Abstention on the grounds of not being well enough read.

    8. HEAD TO THE NORTH!

    Abstention on the grounds that I hated both books.

    9. LEARNING PHILOSOPHY ON THE ROAD
    Taran Wanderer, Lloyd Alexander

    I read the Prydain series five times in a row, one summer, not sure what it was that I needed, but sure that those books had it. My parents were concerned that I wasn’t reading anything else.

    10. GROWING UP TO BECOME A HERO

    Fire and Hemlock, Diana Wynne Jones

    Also easy, as I hate The Once and Future King, but Fire and Hemlock is an amazing book.

  12. Have you heard James Taylor’s “Angels of Fenway” on his latest album.

    I hadn’t.

    That was very nice. Thanks.

  13. Ford’s The Final Reflection strikes me as a tie-in novel worth nominating as an excellent work of sf in its own right.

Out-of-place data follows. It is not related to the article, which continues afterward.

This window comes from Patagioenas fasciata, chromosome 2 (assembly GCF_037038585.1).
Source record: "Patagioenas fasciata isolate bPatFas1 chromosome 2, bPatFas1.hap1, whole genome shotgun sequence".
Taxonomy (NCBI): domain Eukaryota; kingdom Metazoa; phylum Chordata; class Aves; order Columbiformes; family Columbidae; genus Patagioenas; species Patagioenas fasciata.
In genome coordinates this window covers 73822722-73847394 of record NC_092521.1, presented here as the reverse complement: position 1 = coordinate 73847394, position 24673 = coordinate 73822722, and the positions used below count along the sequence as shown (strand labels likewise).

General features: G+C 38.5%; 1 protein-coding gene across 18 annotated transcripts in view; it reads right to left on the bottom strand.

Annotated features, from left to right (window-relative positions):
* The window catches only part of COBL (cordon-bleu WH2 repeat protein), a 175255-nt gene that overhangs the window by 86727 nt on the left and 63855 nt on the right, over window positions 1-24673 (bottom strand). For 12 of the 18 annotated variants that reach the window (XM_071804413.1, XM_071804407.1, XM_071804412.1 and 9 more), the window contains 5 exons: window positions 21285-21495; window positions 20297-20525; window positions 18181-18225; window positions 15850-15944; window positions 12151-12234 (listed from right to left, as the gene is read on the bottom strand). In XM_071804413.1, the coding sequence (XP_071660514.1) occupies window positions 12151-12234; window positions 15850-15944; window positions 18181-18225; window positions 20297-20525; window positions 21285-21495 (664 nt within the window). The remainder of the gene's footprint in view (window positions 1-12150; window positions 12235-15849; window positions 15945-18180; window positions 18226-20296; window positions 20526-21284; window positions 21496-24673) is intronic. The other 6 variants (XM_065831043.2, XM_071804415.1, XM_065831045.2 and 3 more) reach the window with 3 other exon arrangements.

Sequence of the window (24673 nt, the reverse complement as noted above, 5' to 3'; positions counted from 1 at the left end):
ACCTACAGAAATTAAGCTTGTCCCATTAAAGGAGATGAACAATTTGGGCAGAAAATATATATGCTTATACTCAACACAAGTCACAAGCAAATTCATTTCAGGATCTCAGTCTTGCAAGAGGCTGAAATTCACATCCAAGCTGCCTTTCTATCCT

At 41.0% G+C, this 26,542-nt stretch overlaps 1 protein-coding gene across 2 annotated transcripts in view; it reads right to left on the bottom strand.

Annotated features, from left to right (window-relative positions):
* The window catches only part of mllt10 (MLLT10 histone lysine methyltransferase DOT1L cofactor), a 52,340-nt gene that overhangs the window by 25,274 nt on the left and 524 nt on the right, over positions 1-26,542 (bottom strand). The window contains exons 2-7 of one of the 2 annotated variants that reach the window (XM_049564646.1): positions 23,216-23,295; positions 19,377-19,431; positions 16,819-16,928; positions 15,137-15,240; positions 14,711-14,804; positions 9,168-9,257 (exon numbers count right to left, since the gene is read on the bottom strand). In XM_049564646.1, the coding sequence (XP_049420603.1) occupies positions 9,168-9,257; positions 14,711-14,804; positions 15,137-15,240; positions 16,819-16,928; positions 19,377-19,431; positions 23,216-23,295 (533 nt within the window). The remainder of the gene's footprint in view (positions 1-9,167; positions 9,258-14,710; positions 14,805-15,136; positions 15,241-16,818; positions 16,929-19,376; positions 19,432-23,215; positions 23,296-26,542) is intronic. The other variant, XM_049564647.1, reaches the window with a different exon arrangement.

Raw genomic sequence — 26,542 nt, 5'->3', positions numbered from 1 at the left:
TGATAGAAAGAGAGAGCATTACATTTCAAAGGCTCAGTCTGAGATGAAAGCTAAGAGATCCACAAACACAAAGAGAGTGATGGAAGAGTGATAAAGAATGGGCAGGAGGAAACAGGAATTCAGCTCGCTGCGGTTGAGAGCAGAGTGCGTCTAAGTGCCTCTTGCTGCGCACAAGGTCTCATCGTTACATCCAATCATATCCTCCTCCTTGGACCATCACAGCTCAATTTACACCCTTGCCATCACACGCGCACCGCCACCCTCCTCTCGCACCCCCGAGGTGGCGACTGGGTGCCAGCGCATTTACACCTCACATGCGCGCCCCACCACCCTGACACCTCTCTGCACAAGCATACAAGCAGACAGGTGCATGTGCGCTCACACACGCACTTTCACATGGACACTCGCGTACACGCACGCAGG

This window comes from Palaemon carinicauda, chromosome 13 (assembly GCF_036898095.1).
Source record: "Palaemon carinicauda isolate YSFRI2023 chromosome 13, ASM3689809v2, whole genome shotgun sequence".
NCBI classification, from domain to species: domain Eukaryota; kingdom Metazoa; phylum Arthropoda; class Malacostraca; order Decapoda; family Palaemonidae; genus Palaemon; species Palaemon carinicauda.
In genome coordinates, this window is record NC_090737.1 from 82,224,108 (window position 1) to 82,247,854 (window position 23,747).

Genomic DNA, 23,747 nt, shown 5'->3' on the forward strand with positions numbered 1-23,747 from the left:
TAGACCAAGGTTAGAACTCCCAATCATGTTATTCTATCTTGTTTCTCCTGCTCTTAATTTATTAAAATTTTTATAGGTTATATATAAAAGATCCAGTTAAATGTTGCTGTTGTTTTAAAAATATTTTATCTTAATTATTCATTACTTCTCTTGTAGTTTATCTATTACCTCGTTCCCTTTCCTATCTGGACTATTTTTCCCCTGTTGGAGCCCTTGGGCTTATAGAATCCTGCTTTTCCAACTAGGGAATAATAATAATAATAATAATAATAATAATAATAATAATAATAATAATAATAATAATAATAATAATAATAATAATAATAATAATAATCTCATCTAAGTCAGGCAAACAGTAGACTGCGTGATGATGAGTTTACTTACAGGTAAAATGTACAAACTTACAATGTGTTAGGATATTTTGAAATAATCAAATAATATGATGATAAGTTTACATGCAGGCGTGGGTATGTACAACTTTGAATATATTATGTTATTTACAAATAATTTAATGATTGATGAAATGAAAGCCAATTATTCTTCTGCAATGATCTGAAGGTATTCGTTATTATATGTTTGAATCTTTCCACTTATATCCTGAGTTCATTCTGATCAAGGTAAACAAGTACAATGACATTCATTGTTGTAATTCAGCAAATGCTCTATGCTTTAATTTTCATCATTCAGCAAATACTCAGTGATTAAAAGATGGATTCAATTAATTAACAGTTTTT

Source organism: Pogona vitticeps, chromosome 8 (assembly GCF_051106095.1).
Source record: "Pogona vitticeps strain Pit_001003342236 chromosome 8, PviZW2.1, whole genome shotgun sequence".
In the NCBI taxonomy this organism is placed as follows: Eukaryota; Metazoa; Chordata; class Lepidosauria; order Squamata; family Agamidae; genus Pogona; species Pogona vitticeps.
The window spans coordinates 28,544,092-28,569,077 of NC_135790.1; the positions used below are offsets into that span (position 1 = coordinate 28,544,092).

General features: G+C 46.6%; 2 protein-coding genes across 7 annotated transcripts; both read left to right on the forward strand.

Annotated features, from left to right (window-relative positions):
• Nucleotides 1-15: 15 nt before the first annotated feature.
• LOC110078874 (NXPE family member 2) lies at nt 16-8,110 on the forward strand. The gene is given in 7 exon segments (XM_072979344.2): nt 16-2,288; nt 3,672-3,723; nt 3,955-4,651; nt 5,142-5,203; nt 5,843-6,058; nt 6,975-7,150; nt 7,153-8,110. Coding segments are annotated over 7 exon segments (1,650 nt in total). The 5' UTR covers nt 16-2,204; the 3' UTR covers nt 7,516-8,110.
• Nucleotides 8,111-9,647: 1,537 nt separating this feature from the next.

So that’s one….

  14. As I understand it, The Final Reflection did a bunch of worldbuilding that the source material hadn’t (yet) bothered with (and, i have heard ALSO created a “future tie-ins don’t get to do that”addition to the rules about some aspects, though not quite as blatantly as “How Much…”

    Of course, the Final Reflection is somewhere in the tbr pile so this is hearsay. (I have read How much for just the Planet, though).

  15. I’d put Diane Duane’s The Wounded Sky up there. And Kagan’s Uhura’s Song is a superb first contact story, although I am badly biased.

  16. 1. REBEL AGAINST THE SYSTEM
    The Tombs of Atuan, Ursula K. Le Guin

    3. THE CONVOLUTED SCHEMES OF PLOTTING NOBLES
    The Princess Bride, William Goldman

    5. MUCH MORE THAN I SEEM
    Nine Princes in Amber, Roger Zelazny

    6. PRETTY GOOD MOVIES, TOO